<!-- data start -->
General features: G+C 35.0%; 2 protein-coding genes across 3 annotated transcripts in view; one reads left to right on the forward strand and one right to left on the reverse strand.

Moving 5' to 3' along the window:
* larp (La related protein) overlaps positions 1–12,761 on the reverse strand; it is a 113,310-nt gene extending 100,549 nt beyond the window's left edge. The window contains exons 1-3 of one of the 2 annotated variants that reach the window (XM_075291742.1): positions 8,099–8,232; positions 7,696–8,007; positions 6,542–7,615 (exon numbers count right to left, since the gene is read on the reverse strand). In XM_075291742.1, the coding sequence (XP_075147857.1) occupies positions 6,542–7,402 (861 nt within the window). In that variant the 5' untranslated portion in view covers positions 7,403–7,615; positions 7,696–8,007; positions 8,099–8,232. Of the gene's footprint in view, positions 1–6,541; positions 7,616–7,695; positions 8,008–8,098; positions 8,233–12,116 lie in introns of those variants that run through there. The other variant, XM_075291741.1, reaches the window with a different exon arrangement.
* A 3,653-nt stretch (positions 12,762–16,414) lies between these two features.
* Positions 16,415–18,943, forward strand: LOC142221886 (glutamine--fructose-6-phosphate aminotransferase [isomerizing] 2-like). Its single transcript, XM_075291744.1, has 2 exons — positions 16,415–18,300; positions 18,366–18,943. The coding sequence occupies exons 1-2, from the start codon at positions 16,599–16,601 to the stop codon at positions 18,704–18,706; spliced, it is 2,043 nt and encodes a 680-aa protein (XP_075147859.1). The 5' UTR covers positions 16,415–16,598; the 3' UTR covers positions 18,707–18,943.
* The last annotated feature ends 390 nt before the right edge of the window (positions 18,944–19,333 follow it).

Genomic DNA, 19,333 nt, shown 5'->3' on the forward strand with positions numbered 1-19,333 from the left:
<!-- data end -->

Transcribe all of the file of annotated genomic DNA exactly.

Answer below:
General features: G+C 35.0%; 2 protein-coding genes across 3 annotated transcripts in view; one reads left to right on the forward strand and one right to left on the reverse strand.

Moving 5' to 3' along the window:
* larp (La related protein) overlaps positions 1–12,761 on the reverse strand; it is a 113,310-nt gene extending 100,549 nt beyond the window's left edge. The window contains exons 1-3 of one of the 2 annotated variants that reach the window (XM_075291742.1): positions 8,099–8,232; positions 7,696–8,007; positions 6,542–7,615 (exon numbers count right to left, since the gene is read on the reverse strand). In XM_075291742.1, the coding sequence (XP_075147857.1) occupies positions 6,542–7,402 (861 nt within the window). In that variant the 5' untranslated portion in view covers positions 7,403–7,615; positions 7,696–8,007; positions 8,099–8,232. Of the gene's footprint in view, positions 1–6,541; positions 7,616–7,695; positions 8,008–8,098; positions 8,233–12,116 lie in introns of those variants that run through there. The other variant, XM_075291741.1, reaches the window with a different exon arrangement.
* A 3,653-nt stretch (positions 12,762–16,414) lies between these two features.
* Positions 16,415–18,943, forward strand: LOC142221886 (glutamine--fructose-6-phosphate aminotransferase [isomerizing] 2-like). Its single transcript, XM_075291744.1, has 2 exons — positions 16,415–18,300; positions 18,366–18,943. The coding sequence occupies exons 1-2, from the start codon at positions 16,599–16,601 to the stop codon at positions 18,704–18,706; spliced, it is 2,043 nt and encodes a 680-aa protein (XP_075147859.1). The 5' UTR covers positions 16,415–16,598; the 3' UTR covers positions 18,707–18,943.
* The last annotated feature ends 390 nt before the right edge of the window (positions 18,944–19,333 follow it).

Genomic DNA, 19,333 nt, shown 5'->3' on the forward strand with positions numbered 1-19,333 from the left: